Auguste Rodin was born on November 12, 1840, and dies on November 17, 1917. He was a French sculptor.
Born François-Auguste Rodin, to a working class family in Paris, he is often given a pivotal role in the history of modern sculpture, as both excelling at and rebelling from the Beaux-arts tradition. His unique, virtuoso ability to organize a complex, turbulent, deeply pocketed surface set him apart from the figure sculpture traditions before and since his time.
Despite the talent evident in his portrait of the local priest who helped him discover his vocation, Rodin was denied admission to the Beaux Arts academy. He was accepted, however, at a trade school for decorative sculpture, and later moved to Belgium to work in a studio that produced that kind of work.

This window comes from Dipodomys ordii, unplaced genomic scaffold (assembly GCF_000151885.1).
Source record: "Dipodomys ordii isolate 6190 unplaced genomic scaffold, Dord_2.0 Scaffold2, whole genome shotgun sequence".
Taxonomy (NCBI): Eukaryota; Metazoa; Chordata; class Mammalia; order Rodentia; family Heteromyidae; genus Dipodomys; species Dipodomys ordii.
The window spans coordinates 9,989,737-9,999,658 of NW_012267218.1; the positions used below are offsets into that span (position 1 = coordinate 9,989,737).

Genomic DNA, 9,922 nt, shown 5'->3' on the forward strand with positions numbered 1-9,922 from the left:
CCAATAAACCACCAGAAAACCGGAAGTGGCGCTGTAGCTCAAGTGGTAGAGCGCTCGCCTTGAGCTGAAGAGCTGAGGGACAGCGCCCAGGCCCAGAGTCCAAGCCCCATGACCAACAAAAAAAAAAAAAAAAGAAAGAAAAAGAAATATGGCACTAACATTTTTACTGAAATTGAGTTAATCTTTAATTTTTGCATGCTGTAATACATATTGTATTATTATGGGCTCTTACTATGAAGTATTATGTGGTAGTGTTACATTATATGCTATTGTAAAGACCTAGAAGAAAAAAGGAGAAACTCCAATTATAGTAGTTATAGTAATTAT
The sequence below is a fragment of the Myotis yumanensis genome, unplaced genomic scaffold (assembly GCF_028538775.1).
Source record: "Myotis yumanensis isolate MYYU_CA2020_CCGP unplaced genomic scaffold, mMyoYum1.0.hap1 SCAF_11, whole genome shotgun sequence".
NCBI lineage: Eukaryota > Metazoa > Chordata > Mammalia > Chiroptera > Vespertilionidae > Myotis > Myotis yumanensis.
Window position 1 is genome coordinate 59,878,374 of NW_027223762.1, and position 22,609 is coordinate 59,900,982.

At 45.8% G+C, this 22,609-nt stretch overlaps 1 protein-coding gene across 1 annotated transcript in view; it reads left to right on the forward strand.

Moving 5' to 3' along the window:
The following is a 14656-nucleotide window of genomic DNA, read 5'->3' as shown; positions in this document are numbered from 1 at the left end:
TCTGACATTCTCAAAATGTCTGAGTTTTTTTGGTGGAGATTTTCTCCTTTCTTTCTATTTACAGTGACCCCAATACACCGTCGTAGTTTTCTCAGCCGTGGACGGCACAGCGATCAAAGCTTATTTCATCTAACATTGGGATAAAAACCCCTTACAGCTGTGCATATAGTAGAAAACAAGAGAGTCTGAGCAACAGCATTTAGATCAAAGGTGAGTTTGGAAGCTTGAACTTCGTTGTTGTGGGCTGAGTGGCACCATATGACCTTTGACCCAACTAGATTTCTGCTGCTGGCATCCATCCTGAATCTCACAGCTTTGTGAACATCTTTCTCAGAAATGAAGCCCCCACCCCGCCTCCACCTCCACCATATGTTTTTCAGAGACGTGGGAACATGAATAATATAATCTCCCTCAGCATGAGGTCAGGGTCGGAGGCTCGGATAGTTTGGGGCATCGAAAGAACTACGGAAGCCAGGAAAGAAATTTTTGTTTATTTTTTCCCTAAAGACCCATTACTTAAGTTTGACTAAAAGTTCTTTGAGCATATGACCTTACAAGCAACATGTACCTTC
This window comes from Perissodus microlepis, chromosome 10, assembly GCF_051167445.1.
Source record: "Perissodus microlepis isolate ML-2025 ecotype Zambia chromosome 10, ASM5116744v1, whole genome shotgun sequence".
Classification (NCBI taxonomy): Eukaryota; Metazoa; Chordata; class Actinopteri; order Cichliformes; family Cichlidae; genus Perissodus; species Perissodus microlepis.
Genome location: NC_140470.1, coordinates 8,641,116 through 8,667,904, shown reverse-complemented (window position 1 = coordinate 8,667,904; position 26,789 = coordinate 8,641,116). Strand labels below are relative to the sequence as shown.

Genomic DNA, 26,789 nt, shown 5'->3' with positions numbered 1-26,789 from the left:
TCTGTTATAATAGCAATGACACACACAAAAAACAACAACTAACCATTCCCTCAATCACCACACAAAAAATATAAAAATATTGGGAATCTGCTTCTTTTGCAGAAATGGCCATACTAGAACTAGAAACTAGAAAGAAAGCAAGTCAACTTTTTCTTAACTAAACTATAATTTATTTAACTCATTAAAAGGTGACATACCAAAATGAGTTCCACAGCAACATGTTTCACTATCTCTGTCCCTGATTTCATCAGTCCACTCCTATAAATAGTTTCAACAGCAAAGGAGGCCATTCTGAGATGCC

Many of his best-known sculptures, like The Thinker (Le Penseur, originally titled The Poet, representing the poet Dante), The Three Shades (Les Trois Ombres), and The Kiss (Le Baiser) were designed as figures for this monumental landscape of eternal passion and punishment, and only later presented as works in their own right. Other well-known works derived from The Gates are: the Ugolino group, Fugitive Love, The Falling Man, The Sirens, Fallen Caryatid Carrying her Stone, Damned Women, The Standing Fauness, The Kneeling Fauness, The Martyr, She Who Once Was the Beautiful Helmetmaker’s Wife, Glaucus, Polyphem.